Spondylolisthesis

Spondylolisthesis is a spinal condition characterized by the displacement of one vertebra over an adjacent vertebra. This displacement can occur in various degrees, ranging from mild to severe, and it may lead to a range of symptoms depending on the extent of slippage.

Causes

Several factors contribute to the development of spondylolisthesis. The most common causes include:

  1. Isthmic Spondylolisthesis: Resulting from a stress fracture in the pars interarticularis, often seen in young athletes.
  2. Degenerative Spondylolisthesis: Caused by wear and tear on the spinal discs and facet joints, typically seen in older adults.
  3. Traumatic Spondylolisthesis: Arising from acute injuries or fractures to the spine.
  4. Dysplastic Spondylolisthesis: Present at birth and caused by abnormal spine development.
  5. Pathologic Spondylolisthesis: Caused by tumors, bone conditions, or previous spinal surgery.

Symptoms

Symptoms of spondylolisthesis can vary and may include:

  • Back Pain: Often exacerbated by movement and relieved with rest.
  • Leg Pain: Resulting from nerve compression due to the displaced vertebra.
  • Weakness or Numbness: Caused by irritation of nerve roots affected by the slippage.

Diagnosis

Diagnosing spondylolisthesis involves a thorough medical examination and imaging studies. X-rays, magnetic resonance imaging (MRI), and computed tomography (CT) scans are commonly used to assess the degree of slippage and identify associated abnormalities.

Spondylolisthesis Treatment Options

  1. Non-Operative Treatment:
    • Rest: Periods of reduced activity to alleviate stress on the spine.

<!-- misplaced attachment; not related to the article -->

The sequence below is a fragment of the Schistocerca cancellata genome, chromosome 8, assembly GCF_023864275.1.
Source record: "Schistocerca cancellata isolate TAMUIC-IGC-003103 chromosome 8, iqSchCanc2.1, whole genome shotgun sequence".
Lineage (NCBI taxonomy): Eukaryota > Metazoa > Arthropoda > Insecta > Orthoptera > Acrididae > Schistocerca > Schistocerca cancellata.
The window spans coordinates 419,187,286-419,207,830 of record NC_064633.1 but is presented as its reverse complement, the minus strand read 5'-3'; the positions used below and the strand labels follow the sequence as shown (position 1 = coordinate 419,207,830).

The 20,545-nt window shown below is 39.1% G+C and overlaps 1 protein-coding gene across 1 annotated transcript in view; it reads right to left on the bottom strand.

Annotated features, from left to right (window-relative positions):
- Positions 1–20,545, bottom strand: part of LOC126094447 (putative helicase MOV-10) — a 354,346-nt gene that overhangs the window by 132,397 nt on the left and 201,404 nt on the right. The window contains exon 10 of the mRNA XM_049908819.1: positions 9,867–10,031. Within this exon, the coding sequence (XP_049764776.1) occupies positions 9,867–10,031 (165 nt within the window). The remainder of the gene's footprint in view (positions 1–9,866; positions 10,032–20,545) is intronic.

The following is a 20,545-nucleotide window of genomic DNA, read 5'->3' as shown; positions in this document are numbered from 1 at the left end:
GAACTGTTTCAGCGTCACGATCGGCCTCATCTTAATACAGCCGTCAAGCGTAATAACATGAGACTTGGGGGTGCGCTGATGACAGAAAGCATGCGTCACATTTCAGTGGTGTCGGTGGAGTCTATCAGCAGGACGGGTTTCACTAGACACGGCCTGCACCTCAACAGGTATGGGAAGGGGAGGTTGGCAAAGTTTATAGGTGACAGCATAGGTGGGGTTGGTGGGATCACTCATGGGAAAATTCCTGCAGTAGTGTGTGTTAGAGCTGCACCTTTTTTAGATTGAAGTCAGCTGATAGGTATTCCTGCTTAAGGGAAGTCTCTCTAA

• Physical Therapy: Focuses on improving posture, balance, and strengthening supportive muscles.
    • Medications: Over-the-counter anti-inflammatory drugs and pain management.
    • Spinal Injections: Such as epidural steroid injections for pain relief.
  2. Surgery:
    • Indications: Severe pain, progressive symptoms, or failure of non-operative measures.
    • Procedures: Surgical options include fusion surgery to stabilize the spine, addressing nerve compression and strengthening the affected area.
    • Minimally Invasive Approaches: Depending on the specific case, less invasive surgical techniques may be considered.

The choice between non-operative and surgical approaches depends on the severity of symptoms, the degree of slippage, and the patient’s overall health. A comprehensive evaluation by our spine specialists is essential to determine the most appropriate course of action for each individual with spondylolisthesis.

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